Discovery News says the 714 reported dolphin deaths are just the tip of a much larger iceberg:
NOAA declared the die-off an “Unusual Mortality Event” as per the Marine Mammal Protection Act of 1972.
Although the timing of die-off largely coincides with BP’s Deepwater Horizon oil spill and its aftermath, the deaths actually started increasing about two months before the April 20, 2010 explosion which started the months long oil spill.
Before the spill, 112 dolphins had already been reported stranded on the shore.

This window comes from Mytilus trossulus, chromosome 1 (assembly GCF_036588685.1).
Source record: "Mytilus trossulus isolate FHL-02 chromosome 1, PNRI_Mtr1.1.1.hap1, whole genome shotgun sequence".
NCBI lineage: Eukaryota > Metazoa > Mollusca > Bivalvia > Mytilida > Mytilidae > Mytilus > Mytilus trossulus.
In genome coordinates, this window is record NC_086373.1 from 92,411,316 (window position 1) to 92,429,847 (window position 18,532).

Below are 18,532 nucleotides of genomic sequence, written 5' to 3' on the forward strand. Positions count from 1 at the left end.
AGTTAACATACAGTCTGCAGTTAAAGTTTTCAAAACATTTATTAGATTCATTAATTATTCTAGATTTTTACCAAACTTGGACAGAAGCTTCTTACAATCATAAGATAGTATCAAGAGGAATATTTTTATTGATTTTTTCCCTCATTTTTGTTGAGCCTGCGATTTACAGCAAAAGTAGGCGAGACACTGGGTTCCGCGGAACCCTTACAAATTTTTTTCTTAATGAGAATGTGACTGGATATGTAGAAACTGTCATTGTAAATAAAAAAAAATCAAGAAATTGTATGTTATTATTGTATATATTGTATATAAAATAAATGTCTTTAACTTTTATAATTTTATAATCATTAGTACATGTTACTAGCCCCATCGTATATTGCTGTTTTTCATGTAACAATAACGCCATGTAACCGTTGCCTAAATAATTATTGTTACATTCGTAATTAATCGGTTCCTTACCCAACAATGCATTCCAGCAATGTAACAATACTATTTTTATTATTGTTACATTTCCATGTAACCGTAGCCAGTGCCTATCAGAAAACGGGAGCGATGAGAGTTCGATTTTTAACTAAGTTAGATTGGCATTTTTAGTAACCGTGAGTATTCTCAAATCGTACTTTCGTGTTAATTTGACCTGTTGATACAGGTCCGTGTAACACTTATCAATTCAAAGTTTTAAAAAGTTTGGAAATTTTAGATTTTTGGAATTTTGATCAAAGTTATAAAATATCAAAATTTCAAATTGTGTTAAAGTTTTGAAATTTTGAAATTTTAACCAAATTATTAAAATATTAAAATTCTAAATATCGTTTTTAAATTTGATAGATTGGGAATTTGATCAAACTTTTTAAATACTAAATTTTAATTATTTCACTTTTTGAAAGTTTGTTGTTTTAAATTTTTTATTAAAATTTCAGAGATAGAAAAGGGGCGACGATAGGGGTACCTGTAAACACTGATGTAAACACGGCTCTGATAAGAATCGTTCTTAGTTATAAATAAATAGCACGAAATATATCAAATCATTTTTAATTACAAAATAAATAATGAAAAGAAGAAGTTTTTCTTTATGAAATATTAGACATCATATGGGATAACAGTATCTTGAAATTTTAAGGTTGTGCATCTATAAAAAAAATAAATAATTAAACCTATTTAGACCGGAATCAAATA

In the summer of 2011, NOAA tested 32 live dolphins in Barataria Bay, an area heavily impacted by the oil spill. The dolphins were underweight, anemic, had low blood sugar and/or some symptoms of liver and lung disease. Nearly half had abnormally low levels of hormones that help with stress response, metabolism and immune function.
The symptoms are consistent with those seen in animals exposed to oil.
It seems like there was a brucellosis outbreak shortly before the big spill, so the dolphin population got slammed by a one-two punch.